More information

Academic Standards for Reading, Writing, Speaking, and Listening

Academic Standards for Reading, Writing, Speaking, and Listening Academic Standards for Reading, Writing, Speaking, and Listening Pre-K - 3 REVISED May 18, 2010 Pennsylvania Department of Education These standards are offered as a voluntary resource for Pennsylvania

More information

Correlation to the Common Core State Standards for English Language Arts, Grade 3

Correlation to the Common Core State Standards for English Language Arts, Grade 3 Correlation to the Common Core State Standards for English Language Arts, Grade 3 Journeys Grade 3 LESSON 1 LESSON 2 LESSON 3 LESSON 4 LESSON 5 1 Houghton Mifflin Harcourt Publishing Company. All rights

More information

Reading Strategies by Level. Early Emergent Readers

Reading Strategies by Level. Early Emergent Readers The charts below were created as a common language for teachers and students in the Wallingford Public Schools in kindergarten through eighth grade. The level of the chart selected for use in the classroom

More information

Arizona s College and Career Ready Standards English Language Arts and Literacy in History/Social Studies, Science, and Technical Subjects

Arizona s College and Career Ready Standards English Language Arts and Literacy in History/Social Studies, Science, and Technical Subjects Arizona s College and Career Ready Standards English Language Arts and Literacy in History/Social Studies, Science, and Technical Subjects 6 th 8 th Grade ARIZONA DEPARTMENT OF EDUCATION HIGH ACADEMIC

More information

Content Strategies by Domain

Content Strategies by Domain Content Strategies by Domain In order to be proficient in a language, students need to develop proficiency in four domains: listening, speaking, reading and writing. Intentional practice each day in content

More information

Students will know Vocabulary: purpose details reasons phrases conclusion point of view persuasive evaluate

Students will know Vocabulary: purpose details reasons phrases conclusion point of view persuasive evaluate Fourth Grade Writing : Text Types and Purposes Essential Questions: 1. How do writers select the genre of writing for a specific purpose and audience? 2. How do essential components of the writing process

More information

Debt: The Good, The Bad, & The Ugly EPISODE # 402

Debt: The Good, The Bad, & The Ugly EPISODE # 402 Debt: The Good, The Bad, & The Ugly EPISODE # 402 LESSON LEVEL Grades 6-8 KEY TOPICS Debt management Budgets Compound interest LEARNING OBJECTIVES 1. Understand different types of debt. 2. Learn how budgets

More information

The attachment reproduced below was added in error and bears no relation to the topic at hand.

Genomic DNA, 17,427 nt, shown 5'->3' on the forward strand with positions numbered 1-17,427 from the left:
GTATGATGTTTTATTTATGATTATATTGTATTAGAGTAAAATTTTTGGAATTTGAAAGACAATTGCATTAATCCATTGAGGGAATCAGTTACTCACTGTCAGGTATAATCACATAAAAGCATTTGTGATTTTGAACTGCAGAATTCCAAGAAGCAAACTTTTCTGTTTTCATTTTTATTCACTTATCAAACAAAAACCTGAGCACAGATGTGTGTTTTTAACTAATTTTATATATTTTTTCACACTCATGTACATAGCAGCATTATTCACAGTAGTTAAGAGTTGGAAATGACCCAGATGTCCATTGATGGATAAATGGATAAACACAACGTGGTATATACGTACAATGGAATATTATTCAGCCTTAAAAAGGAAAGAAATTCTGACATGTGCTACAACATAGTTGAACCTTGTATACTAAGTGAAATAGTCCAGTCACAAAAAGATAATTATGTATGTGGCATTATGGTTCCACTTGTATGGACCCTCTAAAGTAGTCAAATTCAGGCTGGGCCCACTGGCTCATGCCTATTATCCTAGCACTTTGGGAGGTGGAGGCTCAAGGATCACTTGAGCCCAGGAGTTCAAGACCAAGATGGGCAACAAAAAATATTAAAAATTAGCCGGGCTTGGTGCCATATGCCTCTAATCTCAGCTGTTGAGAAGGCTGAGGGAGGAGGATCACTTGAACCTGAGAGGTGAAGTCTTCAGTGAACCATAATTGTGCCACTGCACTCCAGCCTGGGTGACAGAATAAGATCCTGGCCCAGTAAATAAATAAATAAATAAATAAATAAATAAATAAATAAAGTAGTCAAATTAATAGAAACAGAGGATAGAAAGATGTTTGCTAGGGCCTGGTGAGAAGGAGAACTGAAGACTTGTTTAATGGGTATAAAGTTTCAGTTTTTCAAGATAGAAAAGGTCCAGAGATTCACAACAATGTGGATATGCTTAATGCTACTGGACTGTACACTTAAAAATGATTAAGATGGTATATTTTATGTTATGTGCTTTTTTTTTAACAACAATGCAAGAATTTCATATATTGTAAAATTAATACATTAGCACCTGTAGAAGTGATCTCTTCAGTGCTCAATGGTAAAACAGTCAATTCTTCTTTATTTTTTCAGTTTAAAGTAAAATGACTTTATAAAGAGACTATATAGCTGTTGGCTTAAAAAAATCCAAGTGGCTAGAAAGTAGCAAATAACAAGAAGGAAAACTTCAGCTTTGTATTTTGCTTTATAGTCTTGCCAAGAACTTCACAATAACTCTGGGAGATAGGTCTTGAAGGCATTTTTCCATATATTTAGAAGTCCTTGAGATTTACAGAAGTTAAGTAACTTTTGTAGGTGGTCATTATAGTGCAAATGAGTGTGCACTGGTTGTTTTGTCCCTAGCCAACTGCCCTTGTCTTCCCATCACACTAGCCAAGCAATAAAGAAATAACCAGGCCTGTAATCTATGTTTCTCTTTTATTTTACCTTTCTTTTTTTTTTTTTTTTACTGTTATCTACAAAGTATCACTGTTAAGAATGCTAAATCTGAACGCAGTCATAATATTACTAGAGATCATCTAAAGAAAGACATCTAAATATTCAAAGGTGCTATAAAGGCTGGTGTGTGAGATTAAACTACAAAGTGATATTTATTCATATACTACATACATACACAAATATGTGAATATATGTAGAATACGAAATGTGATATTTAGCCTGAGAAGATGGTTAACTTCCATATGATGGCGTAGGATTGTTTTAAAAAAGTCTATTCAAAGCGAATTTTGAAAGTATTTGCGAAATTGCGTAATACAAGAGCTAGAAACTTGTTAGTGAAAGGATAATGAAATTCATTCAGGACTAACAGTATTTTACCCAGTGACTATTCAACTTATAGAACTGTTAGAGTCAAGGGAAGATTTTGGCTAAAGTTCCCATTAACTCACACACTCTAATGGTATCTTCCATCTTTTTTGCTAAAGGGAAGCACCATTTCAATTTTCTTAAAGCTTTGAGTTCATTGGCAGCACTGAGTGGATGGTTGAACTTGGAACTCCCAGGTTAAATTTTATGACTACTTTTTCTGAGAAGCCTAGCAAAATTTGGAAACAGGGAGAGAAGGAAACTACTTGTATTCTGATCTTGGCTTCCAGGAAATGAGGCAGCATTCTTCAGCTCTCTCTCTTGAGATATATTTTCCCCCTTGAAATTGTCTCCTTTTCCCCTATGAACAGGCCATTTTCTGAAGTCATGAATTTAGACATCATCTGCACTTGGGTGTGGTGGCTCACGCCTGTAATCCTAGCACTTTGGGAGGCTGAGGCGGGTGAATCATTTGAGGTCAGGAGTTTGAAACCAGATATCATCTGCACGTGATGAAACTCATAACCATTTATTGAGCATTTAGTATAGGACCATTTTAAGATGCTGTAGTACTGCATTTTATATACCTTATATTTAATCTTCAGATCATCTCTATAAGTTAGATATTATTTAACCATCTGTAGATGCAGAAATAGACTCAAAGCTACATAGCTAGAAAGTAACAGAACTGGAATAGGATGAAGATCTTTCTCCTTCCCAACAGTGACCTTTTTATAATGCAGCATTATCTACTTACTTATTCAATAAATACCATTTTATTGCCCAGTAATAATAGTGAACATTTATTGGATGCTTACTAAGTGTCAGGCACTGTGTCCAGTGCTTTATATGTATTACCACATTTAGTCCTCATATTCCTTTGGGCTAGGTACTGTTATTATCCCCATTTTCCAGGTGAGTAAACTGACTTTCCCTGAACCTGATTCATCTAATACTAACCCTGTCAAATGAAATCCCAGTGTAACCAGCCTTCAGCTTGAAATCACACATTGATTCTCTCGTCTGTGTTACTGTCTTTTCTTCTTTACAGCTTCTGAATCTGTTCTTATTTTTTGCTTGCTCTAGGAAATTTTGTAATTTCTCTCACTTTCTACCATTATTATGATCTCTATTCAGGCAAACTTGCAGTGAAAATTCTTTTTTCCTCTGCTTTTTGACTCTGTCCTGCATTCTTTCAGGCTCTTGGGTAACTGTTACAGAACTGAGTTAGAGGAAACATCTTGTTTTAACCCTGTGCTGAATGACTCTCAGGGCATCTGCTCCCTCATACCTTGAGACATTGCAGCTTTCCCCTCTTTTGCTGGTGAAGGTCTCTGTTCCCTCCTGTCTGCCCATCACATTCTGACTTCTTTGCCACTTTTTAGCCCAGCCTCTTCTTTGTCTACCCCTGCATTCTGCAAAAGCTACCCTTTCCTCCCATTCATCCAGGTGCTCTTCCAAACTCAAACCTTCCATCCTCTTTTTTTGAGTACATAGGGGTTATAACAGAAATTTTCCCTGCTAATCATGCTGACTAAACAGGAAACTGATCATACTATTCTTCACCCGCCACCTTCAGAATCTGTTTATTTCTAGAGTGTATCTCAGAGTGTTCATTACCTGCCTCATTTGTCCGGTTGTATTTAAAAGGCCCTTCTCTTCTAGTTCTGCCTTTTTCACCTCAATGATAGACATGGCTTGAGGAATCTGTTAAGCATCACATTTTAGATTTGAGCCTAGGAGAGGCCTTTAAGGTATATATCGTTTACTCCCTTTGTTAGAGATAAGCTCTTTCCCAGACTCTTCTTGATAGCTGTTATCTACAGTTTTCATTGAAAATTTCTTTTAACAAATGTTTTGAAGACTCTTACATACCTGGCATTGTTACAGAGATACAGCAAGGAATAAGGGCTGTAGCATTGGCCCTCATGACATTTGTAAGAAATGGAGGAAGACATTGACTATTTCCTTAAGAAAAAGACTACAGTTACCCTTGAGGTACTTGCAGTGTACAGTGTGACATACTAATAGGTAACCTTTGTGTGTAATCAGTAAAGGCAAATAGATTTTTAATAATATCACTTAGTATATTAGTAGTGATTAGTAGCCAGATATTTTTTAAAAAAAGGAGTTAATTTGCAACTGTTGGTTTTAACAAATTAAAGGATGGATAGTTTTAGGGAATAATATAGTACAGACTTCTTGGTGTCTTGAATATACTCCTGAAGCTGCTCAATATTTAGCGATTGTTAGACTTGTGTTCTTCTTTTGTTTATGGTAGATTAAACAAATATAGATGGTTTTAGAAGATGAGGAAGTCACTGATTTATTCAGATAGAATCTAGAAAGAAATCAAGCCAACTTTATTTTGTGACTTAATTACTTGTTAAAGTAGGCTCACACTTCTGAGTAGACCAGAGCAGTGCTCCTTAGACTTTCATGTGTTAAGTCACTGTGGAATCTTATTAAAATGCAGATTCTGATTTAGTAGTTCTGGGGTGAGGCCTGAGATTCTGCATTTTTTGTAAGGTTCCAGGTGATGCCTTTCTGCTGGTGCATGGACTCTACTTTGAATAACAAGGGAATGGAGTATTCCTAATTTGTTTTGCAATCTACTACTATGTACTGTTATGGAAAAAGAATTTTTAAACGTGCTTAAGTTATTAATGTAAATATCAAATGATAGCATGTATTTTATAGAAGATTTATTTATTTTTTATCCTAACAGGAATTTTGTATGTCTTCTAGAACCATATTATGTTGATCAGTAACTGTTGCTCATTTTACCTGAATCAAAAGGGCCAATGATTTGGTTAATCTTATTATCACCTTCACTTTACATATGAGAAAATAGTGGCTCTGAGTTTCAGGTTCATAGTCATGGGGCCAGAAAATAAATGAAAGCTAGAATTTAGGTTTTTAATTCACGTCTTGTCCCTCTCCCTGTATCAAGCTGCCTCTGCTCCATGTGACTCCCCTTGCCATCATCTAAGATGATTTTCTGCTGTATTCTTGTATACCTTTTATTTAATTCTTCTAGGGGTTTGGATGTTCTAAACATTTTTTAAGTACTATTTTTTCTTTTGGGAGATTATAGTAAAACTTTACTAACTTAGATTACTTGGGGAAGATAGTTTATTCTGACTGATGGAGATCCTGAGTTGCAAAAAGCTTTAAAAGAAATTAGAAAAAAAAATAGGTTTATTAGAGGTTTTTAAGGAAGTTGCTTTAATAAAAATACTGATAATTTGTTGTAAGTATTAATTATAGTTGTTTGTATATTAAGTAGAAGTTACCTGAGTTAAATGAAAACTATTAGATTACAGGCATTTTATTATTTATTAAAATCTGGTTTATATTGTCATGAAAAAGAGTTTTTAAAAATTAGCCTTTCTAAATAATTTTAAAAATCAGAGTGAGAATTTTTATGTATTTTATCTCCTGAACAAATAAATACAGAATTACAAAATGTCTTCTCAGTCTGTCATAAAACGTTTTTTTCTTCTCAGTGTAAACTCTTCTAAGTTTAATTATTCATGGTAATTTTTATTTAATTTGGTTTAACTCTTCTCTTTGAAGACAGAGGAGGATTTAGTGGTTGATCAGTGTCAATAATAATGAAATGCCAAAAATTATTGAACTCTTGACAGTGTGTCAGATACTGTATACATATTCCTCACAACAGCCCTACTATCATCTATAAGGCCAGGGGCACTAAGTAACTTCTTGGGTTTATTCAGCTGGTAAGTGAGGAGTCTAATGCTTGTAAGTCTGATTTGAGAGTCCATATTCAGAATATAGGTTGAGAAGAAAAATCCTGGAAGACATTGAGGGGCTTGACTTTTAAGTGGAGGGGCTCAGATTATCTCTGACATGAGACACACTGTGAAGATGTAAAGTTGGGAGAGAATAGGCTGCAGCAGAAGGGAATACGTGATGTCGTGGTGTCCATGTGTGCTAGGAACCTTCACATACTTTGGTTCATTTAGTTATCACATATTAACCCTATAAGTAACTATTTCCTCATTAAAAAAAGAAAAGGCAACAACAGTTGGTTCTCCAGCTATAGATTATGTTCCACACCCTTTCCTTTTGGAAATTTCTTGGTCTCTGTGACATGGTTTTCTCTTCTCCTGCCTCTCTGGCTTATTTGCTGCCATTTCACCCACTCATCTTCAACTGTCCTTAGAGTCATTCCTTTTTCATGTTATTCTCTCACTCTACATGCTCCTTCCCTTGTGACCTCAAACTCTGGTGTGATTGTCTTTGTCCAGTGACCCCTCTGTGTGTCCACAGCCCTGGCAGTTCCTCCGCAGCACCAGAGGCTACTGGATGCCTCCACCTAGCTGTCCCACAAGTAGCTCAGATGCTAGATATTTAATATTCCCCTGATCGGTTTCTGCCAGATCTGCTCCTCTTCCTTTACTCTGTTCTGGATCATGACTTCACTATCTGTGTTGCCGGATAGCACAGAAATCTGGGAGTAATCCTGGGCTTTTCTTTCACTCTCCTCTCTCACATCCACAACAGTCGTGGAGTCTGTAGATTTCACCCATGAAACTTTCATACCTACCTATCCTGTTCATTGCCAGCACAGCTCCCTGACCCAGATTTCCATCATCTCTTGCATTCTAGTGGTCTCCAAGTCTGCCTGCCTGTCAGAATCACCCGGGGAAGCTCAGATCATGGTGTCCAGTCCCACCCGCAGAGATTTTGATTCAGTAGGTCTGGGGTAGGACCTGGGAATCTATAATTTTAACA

American Literature, Quarter 3, Unit 2 of 3 The Modern Age and the Harlem Renaissance. Overview

American Literature, Quarter 3, Unit 2 of 3 The Modern Age and the Harlem Renaissance. Overview American Literature, Quarter 3, Unit 2 of 3 The Modern Age and the Harlem Renaissance Overall days: 10 (1 day = 50-55 minutes) Purpose Overview In this unit, students examine the historical, social, and

More information

Making Reading Content Comprehensible for Intermediate Language Learners. Colin Dalton. University of Houston-Downtown, United States

Making Reading Content Comprehensible for Intermediate Language Learners. Colin Dalton. University of Houston-Downtown, United States Making Reading Content Comprehensible for Intermediate Language Learners Colin Dalton University of Houston-Downtown, United States 0135 The European Conference on Language Learning 2013 Official Conference

More information

Correlation of Alphabet Avenue and Alberta Kindergarten Curriculum

Correlation of Alphabet Avenue and Alberta Kindergarten Curriculum Explore thoughts, ideas, feelings, and experiences 1.1 Discover and Explore Express ideas and develop understanding share personal experiences prompted by oral, 2, 3, 4, 5-17, 18, 19-25, BLMs, flip chart,

More information

CRCT Content Descriptions based on the Georgia Performance Standards. Reading Grades 1-8

CRCT Content Descriptions based on the Georgia Performance Standards. Reading Grades 1-8 CRCT Content Descriptions based on the Georgia Performance Standards Reading Grades 1-8 Kathy Cox State Superintendent of Schools June 2007 Criterion-Referenced Competency Tests (CRCT) Content Descriptions

More information

Grade 4 Writing Curriculum Map

Grade 4 Writing Curriculum Map Curriculum Map BOE Approval November 2013 CURRICULUM MAP WRITING GRADE 4 SEPTEMBER OCTOBER NOVEMBER DECEMBER JANUARY Creating a Buzz About : It s All About Me! Tell Me A Story Realistic Fiction Tell Me

More information

Activity 1: Piecing the Pyramid